Minnesotans Mark and Kate Hanson believe in efficiency and a better environment, so it makes sense they’d seek out a more sustainable design for their new home. But the new net zero home they moved into this fall, which generates enough energy to power both of their cars, goes beyond what they expected.
“We feel healthier and more comfortable in the house,” says Mark. “It’s hard to pick my favorite feature.”
Built in Roseville, a first-ring suburb of Minneapolis, their new 2,400-square-foot home boasts a simple, streamlined silhouette, helping it in with the nearby bungalows and ranch-style ramblers in the neighborhood (even with the rows of solar panels on the roof). Nicknamed “Ohm Sweet Home” by the architect, the Hanson’s new home takes advantage of passive solar principles, geothermal technology, and solar energy production to realize the owner’s goals for self-sufficiency, all in a frame that doesn’t sacrifice aesthetics for efficiency.
“I’m really hoping this becomes more of a standard,” says Marc Sloot of SALA Architects, the project architect. “We can really use projects like this to design and build more efficient homes and set expectations for homes like this.”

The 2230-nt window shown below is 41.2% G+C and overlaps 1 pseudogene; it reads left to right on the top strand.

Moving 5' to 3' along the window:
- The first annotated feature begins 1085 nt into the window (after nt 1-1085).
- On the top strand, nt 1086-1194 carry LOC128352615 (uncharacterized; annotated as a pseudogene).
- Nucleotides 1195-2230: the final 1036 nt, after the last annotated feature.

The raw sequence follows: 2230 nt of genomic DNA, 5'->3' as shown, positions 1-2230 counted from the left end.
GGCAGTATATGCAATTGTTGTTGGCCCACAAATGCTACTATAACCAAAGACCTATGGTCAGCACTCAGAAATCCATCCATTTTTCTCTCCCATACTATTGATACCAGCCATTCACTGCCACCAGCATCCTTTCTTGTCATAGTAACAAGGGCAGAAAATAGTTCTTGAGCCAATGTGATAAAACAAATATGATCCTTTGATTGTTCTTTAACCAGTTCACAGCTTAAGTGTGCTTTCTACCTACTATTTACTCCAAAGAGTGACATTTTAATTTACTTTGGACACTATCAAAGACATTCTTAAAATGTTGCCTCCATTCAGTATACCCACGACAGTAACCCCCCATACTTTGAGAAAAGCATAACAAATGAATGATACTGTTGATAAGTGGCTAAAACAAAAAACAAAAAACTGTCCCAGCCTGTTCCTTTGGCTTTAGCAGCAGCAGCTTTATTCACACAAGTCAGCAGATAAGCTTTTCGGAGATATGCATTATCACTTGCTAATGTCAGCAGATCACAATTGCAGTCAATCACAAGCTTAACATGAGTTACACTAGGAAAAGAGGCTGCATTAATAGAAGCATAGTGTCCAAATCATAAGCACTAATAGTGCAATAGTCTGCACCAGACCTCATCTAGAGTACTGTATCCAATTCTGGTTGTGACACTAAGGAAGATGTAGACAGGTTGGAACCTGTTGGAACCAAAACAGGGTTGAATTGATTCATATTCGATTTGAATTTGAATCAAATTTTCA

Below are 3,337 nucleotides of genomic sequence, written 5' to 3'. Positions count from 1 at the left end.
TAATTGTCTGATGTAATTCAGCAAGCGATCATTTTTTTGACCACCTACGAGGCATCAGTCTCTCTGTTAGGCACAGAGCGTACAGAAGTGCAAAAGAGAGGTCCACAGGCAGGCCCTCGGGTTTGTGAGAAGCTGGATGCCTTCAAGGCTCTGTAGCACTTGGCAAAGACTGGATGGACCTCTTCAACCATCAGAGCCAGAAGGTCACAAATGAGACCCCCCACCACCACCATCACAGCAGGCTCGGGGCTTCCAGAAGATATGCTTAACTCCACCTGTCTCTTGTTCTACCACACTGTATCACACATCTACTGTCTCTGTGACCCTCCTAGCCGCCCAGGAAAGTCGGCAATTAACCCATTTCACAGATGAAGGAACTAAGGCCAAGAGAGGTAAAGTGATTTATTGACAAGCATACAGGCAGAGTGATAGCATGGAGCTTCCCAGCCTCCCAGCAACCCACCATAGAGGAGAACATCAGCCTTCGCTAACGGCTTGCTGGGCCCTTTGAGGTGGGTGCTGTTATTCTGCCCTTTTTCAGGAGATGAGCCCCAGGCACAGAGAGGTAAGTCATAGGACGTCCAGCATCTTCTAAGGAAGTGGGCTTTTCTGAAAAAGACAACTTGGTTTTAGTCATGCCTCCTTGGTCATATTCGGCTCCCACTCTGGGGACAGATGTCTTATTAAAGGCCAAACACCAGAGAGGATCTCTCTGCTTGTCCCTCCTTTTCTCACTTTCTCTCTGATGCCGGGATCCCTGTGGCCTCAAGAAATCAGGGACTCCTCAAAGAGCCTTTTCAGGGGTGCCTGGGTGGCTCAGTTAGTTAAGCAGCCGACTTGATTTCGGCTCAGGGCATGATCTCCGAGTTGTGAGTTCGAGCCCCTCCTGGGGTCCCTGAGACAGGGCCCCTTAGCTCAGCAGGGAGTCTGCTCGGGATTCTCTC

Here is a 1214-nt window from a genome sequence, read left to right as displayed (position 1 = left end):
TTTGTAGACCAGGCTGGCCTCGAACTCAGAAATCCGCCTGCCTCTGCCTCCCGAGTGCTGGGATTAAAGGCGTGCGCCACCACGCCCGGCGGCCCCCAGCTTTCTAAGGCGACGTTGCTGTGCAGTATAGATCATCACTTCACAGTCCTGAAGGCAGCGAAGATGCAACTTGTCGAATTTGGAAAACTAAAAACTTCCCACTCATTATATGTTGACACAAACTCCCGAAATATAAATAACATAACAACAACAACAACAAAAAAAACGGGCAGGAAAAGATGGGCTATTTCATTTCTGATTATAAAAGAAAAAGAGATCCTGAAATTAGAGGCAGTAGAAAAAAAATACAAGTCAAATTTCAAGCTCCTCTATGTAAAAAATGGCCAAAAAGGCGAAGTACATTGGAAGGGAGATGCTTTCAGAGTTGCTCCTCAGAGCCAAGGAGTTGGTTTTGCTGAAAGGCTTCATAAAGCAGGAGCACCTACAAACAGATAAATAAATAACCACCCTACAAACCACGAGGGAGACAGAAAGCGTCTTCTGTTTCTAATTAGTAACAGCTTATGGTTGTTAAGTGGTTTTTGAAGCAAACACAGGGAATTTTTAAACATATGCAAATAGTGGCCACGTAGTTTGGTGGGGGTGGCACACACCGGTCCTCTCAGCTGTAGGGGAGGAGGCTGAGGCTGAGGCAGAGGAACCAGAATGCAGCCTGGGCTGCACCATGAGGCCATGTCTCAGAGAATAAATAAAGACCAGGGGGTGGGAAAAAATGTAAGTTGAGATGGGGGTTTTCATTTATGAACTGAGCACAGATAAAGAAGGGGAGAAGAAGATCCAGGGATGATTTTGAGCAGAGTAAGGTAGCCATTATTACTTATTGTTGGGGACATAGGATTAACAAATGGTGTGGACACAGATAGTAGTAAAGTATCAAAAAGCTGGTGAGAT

The homeowners didn’t have a particular site in mind when they reached out to Sloot to design their sustainable dream house, which gave the architect the opportunity to find the perfect spot in terms of positioning and solar gain. Built with 12-inch thick walls for extra installation, custom windows from Andersen, and a detached garage for the couple’s electric car, the new home was roughly 10-15 percent more expensive than a typical suburban home.
One of the beauties for the couple is that while the home boasts significant environmental credentials, which Mark chronicled on a blog about the building process, the green features aren’t in their face.
“It’s a home like any other,” says Kate. “We really don’t need to think about it.”
While they estimate it’ll take a dozen years to make back the extra cost via energy savings, the home’s energy plan also factors in the cost of charging their cars, meaning a large part of the Hanson’s carbon footprint is being covered by the panels on their rooftop.
“One of the big goals of the project was to show that a house like that can be beautiful,” says Sloot. “We cherish and preserve things that are beautiful, and that helps keep a lot of material out of the landfill.”